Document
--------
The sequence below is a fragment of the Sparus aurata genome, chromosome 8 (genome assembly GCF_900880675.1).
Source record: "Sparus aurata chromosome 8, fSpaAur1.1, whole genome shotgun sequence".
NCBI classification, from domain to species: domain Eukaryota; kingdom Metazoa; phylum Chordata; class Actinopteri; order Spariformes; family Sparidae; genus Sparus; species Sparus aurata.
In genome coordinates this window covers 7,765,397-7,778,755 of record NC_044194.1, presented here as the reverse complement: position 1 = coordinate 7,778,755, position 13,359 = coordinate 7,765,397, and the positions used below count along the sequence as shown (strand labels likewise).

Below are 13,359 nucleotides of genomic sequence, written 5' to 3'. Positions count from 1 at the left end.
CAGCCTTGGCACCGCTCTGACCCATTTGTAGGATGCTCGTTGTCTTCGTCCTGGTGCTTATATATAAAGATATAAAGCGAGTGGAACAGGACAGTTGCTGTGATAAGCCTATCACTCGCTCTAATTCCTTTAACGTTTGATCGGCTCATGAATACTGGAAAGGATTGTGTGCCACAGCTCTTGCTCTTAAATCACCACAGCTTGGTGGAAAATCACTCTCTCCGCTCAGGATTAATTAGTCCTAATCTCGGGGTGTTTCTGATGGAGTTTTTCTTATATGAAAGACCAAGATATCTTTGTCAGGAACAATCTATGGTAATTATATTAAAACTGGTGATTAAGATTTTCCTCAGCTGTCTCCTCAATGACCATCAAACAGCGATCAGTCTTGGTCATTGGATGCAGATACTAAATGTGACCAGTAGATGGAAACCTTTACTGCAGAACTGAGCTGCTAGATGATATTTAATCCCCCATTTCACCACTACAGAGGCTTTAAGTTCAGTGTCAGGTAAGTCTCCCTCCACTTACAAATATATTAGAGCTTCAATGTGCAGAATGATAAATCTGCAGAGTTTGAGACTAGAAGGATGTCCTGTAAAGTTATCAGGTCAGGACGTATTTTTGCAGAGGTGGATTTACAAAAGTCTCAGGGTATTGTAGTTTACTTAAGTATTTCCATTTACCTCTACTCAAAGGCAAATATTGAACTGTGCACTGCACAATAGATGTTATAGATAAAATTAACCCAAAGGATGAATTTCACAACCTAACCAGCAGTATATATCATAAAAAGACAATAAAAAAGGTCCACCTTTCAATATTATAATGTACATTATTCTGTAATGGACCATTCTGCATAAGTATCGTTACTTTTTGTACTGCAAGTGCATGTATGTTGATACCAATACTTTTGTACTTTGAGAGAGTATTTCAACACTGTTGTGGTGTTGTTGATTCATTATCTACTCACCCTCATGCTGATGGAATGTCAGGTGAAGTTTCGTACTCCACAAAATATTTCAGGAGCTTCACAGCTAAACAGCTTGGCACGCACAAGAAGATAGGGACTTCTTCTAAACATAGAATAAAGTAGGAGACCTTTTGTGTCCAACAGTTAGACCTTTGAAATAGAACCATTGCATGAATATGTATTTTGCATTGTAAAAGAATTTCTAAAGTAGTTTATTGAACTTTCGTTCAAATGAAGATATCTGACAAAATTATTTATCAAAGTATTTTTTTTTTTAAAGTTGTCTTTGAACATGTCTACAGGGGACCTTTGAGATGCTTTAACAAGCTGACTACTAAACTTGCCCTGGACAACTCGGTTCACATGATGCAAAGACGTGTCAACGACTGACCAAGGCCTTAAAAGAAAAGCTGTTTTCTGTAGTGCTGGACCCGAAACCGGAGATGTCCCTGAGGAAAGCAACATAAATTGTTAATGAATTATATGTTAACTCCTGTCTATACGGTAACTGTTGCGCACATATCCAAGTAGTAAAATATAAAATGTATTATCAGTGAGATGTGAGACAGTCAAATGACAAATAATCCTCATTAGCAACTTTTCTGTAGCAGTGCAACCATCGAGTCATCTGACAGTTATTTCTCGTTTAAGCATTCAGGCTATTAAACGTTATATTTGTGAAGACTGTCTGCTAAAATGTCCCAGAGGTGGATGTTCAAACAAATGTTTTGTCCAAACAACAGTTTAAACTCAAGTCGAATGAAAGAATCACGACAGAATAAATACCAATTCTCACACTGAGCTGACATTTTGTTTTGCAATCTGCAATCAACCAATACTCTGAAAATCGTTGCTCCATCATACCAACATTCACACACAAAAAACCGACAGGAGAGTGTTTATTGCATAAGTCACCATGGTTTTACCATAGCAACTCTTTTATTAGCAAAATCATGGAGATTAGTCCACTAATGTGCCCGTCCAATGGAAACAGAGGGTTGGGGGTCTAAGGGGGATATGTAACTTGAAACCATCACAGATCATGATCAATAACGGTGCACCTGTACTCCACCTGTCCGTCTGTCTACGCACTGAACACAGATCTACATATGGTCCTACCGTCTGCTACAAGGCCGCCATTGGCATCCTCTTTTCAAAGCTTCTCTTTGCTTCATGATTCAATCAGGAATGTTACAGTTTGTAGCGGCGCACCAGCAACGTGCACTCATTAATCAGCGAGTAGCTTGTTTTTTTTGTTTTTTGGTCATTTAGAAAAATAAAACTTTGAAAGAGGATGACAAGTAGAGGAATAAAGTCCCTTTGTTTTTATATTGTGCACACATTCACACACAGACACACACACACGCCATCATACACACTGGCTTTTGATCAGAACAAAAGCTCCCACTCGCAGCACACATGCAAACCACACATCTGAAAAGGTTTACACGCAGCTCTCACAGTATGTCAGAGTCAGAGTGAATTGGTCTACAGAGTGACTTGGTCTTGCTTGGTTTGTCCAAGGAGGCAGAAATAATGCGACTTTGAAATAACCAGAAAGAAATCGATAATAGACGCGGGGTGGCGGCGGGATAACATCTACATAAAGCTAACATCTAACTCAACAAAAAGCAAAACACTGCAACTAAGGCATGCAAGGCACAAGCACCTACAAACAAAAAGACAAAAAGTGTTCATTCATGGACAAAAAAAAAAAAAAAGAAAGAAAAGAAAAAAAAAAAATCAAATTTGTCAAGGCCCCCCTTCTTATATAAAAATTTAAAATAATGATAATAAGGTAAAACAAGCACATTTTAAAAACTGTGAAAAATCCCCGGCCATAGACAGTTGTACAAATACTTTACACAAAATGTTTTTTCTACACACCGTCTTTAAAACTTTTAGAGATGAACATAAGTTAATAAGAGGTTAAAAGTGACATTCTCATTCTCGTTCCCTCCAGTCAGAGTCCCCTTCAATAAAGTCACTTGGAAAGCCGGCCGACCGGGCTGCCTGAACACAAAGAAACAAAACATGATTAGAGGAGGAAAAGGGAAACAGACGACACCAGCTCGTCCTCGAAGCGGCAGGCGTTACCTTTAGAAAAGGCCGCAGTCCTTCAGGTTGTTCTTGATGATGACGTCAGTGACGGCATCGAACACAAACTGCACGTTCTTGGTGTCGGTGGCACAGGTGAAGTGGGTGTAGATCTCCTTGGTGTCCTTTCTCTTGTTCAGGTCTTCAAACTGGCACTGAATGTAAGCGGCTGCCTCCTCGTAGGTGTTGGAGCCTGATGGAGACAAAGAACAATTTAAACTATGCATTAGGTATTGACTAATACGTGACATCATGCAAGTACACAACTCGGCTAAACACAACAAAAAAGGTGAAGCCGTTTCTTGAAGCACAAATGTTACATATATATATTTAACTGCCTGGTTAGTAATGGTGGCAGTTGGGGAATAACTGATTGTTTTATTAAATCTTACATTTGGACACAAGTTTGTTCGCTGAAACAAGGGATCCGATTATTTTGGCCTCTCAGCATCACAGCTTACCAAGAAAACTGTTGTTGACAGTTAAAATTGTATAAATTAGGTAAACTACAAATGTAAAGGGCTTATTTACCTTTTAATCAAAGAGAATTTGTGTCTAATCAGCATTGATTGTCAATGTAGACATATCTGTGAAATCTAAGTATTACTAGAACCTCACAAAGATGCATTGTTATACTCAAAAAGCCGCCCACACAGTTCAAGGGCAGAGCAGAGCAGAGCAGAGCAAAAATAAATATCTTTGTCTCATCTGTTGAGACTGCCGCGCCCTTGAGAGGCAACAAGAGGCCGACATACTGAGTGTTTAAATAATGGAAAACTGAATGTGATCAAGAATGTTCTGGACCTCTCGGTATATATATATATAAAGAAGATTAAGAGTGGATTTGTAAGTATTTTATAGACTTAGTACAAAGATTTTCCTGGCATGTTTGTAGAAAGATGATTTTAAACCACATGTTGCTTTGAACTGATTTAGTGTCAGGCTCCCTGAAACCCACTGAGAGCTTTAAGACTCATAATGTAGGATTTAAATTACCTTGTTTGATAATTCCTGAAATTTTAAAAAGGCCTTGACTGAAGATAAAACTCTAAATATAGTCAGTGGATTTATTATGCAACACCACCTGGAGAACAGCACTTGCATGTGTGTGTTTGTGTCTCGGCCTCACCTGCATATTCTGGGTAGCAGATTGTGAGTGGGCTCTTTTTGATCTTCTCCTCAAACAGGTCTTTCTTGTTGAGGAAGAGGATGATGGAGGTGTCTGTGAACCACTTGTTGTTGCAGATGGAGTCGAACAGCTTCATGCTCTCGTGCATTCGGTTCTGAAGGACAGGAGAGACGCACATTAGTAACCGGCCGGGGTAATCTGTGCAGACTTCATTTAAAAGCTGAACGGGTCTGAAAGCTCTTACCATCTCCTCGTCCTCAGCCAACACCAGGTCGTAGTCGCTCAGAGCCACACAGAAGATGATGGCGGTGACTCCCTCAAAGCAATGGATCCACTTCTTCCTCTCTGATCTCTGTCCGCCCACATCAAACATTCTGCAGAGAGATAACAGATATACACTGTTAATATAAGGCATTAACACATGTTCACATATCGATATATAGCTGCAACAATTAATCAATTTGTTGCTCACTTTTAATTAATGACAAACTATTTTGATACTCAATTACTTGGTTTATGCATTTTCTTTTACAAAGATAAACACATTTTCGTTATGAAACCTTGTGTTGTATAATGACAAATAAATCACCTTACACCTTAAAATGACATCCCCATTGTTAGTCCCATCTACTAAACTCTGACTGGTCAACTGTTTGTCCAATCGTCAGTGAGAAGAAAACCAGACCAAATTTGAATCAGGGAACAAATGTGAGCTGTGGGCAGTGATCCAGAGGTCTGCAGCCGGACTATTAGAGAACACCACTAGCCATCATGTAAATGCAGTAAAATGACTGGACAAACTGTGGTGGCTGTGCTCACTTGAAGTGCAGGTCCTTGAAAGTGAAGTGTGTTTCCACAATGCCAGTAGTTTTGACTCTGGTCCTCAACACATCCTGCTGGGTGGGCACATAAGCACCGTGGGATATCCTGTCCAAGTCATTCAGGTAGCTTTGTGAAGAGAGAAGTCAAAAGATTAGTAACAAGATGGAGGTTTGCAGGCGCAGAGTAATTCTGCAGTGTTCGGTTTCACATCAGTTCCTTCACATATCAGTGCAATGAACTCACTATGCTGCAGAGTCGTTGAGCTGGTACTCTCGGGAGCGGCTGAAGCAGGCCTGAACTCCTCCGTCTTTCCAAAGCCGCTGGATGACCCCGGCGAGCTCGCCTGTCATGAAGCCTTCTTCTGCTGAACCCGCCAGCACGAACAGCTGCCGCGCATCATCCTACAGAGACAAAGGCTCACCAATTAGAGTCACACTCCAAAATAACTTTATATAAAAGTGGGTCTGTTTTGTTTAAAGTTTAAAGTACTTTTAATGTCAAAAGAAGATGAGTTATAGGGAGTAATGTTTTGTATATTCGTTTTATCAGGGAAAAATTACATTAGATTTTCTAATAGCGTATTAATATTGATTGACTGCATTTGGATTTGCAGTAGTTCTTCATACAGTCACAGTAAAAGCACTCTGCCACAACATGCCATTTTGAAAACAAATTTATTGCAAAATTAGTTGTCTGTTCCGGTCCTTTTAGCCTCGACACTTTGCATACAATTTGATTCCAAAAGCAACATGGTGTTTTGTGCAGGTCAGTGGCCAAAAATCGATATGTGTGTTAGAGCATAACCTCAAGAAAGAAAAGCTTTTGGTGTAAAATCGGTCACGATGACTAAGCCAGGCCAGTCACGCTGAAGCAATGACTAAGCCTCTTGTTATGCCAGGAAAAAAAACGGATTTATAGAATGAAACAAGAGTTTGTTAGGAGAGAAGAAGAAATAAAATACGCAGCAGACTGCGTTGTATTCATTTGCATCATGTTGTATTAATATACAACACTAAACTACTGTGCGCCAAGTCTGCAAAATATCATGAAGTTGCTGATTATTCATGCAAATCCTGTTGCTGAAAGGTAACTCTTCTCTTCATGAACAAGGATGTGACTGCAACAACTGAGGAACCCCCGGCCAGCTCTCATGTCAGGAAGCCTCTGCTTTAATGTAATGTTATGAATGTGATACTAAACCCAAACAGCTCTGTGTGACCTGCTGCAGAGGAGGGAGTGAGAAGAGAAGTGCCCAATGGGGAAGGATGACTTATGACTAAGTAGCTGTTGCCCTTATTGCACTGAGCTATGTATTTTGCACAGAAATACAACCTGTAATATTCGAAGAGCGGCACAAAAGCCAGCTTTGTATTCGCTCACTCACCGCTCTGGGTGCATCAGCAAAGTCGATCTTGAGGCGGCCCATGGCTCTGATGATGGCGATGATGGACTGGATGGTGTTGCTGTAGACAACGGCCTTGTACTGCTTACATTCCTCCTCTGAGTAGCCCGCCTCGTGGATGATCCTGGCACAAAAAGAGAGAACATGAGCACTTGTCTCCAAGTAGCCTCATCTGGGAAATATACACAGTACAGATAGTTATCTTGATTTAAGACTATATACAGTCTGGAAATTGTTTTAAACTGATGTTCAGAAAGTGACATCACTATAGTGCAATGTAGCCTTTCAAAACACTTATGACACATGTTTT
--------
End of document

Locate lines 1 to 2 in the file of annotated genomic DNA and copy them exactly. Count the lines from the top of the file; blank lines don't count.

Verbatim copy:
The sequence below is a fragment of the Sparus aurata genome, chromosome 8 (genome assembly GCF_900880675.1).
Source record: "Sparus aurata chromosome 8, fSpaAur1.1, whole genome shotgun sequence".